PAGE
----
This week's highs and lows in PC Gaming

Quantum Balls

The Lows

James Davenport: Time in a box

I typically love Remedy. Max Payne and its sequel were some of the most formative PC games for me, and I’ve played through Alan Wake several times for its hokey episodic video game interpretation of Twin Peaks. But Quantum Break is a mess so far. It stutters on a decent PC and some physics objects waggle all over the world at random. In a particularly urgent cutscene, the main protagonist's earpiece struggled to fly off of his head, pulling and twisting with a life of its own while he rambled on about time. I expected the combat to feel stylish, but the time powers just feel like damage and defense buffs accompanied by blurry visual flair, and the level design has been locked warehouse after locked warehouse. ‘We need to find another way in! Time!’

And the live action component? Phew. That show wouldn’t last a week on SyFy. Characters are introduced willy-nilly and rely the player reading piles of epistolary collectibles in the game to flesh out. Stopping to dig through emails on every laptop I see destroys the urgency of the game narrative, and is pretty boring regardless. I love the idea of Quantum Break, but it might have been too lofty a project for Remedy to execute. That said, I’ll finish it. I’m curious to see how it plays out, disaster or not. Science or whatever.

Evan Lahti: FPS flood

This is a silly thing for me to complain about, but holy hitboxes, did every studio on Earth decide to make a multiplayer FPS in 2016? We’re about to have total genre saturation. Doom looms with Overwatch also exiting beta in May, but just over the horizon are Rising Storm 2: Vietnam, Battlefield-something-or-other, Paragon, seemingly Titanfall 2, LawBreakers, Shadow Warrior 2, Escape From Tarkov, an unannounced Call of Duty, Homefront: The Revolution, along with more melee-driven first-person stuff like Mirage: Arcane Warfare and Battleborn.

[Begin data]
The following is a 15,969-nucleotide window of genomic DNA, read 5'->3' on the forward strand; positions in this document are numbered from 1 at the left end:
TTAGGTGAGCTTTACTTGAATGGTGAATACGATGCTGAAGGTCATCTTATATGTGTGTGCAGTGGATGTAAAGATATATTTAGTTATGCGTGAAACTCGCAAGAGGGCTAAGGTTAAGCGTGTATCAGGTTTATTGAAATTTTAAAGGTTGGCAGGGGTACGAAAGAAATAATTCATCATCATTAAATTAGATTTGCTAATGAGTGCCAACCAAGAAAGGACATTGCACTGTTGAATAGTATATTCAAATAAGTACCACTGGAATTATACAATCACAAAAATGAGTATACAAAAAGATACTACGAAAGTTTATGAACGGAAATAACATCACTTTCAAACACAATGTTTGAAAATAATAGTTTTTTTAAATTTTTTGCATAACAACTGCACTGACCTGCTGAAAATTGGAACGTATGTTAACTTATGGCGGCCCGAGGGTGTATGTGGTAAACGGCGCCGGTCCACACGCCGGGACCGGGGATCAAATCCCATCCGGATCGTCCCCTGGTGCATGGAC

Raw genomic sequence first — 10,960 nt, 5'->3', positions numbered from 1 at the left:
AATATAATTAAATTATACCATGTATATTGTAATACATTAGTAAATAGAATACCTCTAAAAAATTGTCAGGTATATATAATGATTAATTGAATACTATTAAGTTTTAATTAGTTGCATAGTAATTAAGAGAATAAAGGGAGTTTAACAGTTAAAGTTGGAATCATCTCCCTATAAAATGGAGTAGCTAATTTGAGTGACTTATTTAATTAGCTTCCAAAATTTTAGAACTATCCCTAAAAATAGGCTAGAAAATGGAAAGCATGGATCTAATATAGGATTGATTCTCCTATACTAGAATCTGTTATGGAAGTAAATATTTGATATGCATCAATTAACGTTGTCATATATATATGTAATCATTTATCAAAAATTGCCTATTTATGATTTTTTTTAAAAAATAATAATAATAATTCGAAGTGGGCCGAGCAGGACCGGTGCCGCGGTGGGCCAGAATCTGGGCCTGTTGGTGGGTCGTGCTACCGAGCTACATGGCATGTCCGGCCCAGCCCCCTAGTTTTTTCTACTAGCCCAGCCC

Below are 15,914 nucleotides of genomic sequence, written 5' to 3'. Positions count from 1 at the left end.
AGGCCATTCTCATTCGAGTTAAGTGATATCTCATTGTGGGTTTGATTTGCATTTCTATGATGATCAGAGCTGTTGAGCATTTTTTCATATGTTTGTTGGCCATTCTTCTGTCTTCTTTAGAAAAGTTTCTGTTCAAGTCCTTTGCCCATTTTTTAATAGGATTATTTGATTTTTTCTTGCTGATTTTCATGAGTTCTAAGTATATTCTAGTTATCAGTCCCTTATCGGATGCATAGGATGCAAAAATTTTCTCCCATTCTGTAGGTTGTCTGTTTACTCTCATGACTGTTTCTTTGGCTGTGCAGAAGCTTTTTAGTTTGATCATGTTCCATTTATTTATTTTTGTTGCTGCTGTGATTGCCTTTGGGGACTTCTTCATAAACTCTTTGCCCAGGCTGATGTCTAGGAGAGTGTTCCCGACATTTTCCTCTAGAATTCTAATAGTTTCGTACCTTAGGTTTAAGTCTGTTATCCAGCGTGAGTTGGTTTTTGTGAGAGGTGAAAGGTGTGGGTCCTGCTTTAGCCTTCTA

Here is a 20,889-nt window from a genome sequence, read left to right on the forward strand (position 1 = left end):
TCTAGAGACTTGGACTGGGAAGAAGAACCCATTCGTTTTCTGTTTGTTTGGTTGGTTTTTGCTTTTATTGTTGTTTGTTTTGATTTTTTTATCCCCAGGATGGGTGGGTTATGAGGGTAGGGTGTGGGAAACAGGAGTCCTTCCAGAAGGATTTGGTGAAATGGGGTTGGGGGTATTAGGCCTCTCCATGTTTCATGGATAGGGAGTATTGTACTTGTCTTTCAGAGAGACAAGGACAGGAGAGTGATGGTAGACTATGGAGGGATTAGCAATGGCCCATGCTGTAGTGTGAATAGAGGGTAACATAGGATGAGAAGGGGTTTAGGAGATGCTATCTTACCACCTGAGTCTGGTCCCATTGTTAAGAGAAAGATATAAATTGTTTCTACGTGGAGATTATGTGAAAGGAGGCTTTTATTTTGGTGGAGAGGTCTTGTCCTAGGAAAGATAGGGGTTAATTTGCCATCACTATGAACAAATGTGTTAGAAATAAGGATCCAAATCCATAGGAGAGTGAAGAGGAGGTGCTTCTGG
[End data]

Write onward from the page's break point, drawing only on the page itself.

When you factor in updates to CS:GO, TF2’s incoming matchmaking mode, Arma 3’s upcoming Apex expansion, Killing Floor 2’s new versus mode, and Early Access stuff like Squad, it’s outright overwhelming to FPS fans like me. I’d love to have the time to drop a hundred or more hours into most of these games. Realistically, if stuff like Evolve and Battlefield Hardline are indicative of how hard it is for an FPS to build a stable community these days, only a handful of these games will be thriving in 6 or 12 months.

Tf2 Slide

Wes Fenlon: VRough VRoad

VR headset sales are expected to top $2 billion by the end of 2016. That’s a lot of money, and a lot of headsets sold. I just wish the rollouts were going more smoothly for early adopters. Both HTC and Oculus have had real shipping and fulfillment issues this month, meaning thousands of people excited to get their headsets have seen those delivery dates pushed back by weeks or even months. Some have had their orders canceled. From our testing, the hardware is working well and there are some great games to play. But it’s frustrating to see our readers, and the people who have really championed VR, stuck waiting to get their gear. Launches at this scale rarely go perfectly smoothly, but this process has also been a long time coming. VR fans have good reason to feel let down.